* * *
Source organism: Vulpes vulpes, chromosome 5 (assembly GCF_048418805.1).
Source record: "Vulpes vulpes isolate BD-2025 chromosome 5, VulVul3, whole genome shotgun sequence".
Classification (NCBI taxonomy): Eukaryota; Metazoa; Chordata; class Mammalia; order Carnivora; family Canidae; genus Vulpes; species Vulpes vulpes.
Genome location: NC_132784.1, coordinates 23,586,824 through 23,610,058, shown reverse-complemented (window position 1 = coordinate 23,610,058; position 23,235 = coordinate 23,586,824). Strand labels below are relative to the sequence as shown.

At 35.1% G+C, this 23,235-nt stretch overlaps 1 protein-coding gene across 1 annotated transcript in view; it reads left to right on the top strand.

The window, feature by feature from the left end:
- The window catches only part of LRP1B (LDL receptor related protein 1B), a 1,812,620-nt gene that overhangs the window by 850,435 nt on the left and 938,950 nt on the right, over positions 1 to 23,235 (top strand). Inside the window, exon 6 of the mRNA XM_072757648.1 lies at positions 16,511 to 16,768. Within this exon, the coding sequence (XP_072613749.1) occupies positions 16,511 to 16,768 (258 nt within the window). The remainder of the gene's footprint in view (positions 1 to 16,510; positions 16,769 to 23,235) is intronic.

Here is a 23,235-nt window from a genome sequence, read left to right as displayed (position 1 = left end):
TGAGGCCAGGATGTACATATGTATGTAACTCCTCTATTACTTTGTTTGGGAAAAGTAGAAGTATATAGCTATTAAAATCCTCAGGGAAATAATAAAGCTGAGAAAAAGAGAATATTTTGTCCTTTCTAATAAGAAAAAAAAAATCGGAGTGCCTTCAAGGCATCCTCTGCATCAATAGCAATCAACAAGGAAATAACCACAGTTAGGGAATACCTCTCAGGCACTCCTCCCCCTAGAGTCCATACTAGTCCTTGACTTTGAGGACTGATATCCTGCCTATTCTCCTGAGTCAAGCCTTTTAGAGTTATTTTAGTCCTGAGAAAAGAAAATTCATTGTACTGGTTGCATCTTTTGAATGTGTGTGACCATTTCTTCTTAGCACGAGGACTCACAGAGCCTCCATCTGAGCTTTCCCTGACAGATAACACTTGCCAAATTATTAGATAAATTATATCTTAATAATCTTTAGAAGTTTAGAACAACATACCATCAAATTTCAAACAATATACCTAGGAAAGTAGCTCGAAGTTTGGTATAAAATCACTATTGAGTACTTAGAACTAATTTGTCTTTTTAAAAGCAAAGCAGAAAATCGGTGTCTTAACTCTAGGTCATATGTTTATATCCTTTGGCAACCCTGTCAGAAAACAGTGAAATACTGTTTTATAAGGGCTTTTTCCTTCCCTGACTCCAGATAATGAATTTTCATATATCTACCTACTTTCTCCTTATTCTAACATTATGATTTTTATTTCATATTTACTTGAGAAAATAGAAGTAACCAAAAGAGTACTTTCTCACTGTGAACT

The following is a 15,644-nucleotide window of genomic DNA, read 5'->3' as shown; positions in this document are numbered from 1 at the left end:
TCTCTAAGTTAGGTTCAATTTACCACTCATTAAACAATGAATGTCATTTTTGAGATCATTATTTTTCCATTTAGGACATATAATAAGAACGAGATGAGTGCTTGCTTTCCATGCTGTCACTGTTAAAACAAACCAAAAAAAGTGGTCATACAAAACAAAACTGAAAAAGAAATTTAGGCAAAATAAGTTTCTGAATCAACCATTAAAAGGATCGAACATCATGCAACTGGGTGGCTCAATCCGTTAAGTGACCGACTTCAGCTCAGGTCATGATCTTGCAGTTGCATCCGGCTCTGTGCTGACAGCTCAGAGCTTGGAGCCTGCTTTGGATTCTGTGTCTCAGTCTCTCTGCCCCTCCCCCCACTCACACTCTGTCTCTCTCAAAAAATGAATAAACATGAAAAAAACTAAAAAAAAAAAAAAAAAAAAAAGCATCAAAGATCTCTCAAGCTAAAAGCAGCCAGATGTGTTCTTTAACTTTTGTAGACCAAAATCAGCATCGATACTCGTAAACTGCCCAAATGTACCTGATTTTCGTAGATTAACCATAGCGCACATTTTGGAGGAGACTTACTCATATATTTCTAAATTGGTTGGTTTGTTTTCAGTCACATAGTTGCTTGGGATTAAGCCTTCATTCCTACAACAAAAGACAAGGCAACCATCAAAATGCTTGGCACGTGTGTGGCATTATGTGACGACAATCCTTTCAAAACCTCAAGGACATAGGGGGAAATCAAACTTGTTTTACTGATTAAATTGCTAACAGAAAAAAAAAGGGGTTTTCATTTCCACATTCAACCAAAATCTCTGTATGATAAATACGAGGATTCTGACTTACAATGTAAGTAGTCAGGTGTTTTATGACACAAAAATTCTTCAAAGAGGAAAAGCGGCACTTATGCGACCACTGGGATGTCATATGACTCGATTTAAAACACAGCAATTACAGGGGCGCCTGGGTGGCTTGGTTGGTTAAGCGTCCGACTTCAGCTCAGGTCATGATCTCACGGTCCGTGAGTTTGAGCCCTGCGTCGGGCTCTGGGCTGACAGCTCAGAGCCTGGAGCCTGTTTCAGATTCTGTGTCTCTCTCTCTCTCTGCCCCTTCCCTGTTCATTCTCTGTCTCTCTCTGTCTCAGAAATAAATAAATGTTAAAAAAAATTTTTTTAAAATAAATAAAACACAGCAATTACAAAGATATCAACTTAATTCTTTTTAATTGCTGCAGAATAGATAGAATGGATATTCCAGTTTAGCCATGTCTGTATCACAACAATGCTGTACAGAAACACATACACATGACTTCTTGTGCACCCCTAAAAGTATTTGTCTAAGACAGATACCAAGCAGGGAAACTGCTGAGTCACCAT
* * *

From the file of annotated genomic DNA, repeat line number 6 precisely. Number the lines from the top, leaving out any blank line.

The window, feature by feature from the left end: